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Crying cockles and mussels, alive, alive oh!

The following posting is by a fellow blogger, a professor and gentleman in Carmel, California. In this posting he is thanking his many friends for remembering his birthday, saying that It warms the cockles of my heart. He and his musings can be found here: http://www.oldprof.com./. A visit to his blog can be very rewarding—he has many stories to tell and many thoughts to share, and you may be assured that he tells the stories well and shares them freely, spiced with heart and soul and humor. Try his blog—you’ll like it—I guarantee it.

This is a recent posting by The Old Professor at 7:52 AM on Mar 27, 2010:

Thanks to the thousands—hundreds—many—friends who wished us well on our birthday. It warms the cockles of my heart even though I have no idea what cockles actually are. (I think I’m beginning to talk like Groucho Marx.)

Who is Groucho Marx? Use Google to look it up and while you’re there, look up cockles and you’ll find that no one else seems to know what the word cockles, as it’s used in that expression, actually means either.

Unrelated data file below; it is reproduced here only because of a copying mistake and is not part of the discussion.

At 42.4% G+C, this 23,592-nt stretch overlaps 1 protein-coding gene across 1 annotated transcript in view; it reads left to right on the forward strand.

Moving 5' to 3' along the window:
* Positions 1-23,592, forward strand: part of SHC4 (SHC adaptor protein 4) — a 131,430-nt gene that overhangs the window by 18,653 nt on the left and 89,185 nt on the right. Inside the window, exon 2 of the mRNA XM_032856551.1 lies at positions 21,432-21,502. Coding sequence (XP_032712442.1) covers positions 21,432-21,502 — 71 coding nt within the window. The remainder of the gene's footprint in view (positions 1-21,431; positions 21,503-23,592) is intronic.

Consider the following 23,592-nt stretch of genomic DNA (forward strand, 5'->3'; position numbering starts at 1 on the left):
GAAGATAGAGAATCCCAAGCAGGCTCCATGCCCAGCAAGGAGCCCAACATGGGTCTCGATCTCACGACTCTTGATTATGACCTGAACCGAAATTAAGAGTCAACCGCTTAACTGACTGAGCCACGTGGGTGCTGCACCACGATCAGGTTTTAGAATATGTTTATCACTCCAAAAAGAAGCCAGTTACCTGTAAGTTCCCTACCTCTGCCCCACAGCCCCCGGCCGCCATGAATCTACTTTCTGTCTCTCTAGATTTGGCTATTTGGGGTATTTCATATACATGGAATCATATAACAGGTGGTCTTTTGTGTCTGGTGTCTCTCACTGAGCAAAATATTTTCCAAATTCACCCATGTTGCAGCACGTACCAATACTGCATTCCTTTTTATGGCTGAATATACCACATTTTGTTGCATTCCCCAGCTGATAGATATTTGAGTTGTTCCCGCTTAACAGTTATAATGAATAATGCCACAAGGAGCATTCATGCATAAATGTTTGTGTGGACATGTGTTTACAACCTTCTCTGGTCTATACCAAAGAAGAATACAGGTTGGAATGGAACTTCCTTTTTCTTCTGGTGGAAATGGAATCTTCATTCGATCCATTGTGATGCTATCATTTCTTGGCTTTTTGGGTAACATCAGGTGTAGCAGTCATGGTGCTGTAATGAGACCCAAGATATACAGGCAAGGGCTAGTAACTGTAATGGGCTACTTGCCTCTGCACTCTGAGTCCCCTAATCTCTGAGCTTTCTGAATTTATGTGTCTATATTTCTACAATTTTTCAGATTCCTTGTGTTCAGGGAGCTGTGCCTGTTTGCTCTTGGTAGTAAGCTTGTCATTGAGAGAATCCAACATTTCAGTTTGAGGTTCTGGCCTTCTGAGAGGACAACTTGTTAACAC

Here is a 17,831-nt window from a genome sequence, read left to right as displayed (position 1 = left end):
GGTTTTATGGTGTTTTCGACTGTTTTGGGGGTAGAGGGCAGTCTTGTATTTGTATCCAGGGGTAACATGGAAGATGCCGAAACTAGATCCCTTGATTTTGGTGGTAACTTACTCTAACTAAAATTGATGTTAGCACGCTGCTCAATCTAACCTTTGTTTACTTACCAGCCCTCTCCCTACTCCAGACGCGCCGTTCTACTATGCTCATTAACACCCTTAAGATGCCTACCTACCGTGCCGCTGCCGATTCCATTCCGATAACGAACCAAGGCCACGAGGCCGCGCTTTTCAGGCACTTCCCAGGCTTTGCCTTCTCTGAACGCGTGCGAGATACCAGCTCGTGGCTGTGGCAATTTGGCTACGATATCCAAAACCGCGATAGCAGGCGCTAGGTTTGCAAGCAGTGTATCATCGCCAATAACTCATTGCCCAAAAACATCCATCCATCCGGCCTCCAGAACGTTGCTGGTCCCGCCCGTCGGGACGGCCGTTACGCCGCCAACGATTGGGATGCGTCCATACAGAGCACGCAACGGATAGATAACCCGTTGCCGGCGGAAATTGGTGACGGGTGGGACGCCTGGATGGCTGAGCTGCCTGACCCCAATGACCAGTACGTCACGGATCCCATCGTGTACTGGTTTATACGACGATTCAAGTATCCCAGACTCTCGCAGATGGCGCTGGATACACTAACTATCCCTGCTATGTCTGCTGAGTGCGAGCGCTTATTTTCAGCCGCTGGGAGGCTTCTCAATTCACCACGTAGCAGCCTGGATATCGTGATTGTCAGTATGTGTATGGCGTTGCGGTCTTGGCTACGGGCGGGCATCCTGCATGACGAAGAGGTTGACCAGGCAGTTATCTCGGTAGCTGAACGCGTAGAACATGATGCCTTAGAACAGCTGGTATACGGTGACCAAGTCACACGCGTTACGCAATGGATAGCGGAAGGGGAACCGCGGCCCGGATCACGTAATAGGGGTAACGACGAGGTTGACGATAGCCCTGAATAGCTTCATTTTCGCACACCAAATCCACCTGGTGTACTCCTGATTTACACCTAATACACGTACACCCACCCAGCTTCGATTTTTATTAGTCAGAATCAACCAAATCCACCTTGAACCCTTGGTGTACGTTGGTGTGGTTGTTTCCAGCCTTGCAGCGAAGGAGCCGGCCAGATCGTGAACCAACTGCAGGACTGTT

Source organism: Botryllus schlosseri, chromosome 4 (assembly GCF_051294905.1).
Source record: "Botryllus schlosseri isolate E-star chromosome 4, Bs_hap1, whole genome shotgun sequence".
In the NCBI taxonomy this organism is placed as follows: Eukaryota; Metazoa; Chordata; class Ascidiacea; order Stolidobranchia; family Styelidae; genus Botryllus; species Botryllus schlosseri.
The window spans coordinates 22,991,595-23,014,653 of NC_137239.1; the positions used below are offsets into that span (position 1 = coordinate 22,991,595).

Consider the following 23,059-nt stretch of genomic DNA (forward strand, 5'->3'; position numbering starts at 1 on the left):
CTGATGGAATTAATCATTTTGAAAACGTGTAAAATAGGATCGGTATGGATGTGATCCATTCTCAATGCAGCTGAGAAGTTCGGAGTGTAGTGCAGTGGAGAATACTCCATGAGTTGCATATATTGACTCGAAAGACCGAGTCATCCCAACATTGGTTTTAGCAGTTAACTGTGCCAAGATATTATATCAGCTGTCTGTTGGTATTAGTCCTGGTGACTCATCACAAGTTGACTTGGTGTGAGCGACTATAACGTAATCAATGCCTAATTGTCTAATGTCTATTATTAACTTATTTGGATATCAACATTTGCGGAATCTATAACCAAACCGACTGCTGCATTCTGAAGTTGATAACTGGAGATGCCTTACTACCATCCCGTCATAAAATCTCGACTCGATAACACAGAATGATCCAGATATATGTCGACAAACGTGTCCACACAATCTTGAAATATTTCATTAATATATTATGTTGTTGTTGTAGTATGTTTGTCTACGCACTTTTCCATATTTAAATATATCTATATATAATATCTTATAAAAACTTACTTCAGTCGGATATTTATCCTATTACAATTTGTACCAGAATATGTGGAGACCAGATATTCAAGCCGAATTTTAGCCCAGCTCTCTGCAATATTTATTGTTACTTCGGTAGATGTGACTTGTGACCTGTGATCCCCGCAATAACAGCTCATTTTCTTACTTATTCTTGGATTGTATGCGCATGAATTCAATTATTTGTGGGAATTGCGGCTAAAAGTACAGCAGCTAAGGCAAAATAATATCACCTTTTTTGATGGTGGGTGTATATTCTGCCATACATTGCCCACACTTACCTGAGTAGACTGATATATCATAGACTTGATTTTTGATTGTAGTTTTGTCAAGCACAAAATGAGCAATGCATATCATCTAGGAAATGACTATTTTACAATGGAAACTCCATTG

Thanks again, and by the way, don’t let anyone kid you. Being 87 isn’t all that bad, especially when one considers the alternatives for people born in 1923.

And now on to my posting for a definition of cockles and introductions to Sweet Molly Malone, Shell Scott, Richard S. Prather, Reverend William Archibald Spooner and something known as spoonerisms.

From Wikipedia: Warms the cockles of my heart refers to the ventricles of the heart. In medieval Latin, the ventricles of the heart were at times called cochleae cordis, where the second word is an inflected form of cor, heart. They are frequently heart-shaped (their formal zoological genus was at one time Cardium, of the heart), with ribbed shells. Those unversed in Latin could have misinterpreted cochleae as cockles, or it might have started out as a university in-joke.

In England cockle refers to an edible mollusk. An old British song says that a girl named Sweet Molly Malone wheels her wheelbarrow through streets wide and narrow, crying cockles and mussels, alive, alive oh! Sweet Molly Malone was probably a seller of fish as well as other marine edibles, and her song may have changed when cockles and mussels were out of season—who knows? You can find her at http://www.worldwidewords.org/qa/qa-coc2.htm).

Also from Wikipedia: A spoonerism is an error in speech or a deliberate play on words in which corresponding consonants, vowels, or morphemes are switched. It is named after the Reverend William Archibald Spooner (1844–1930), warden of New College, Oxford, who was notoriously prone to this tendency.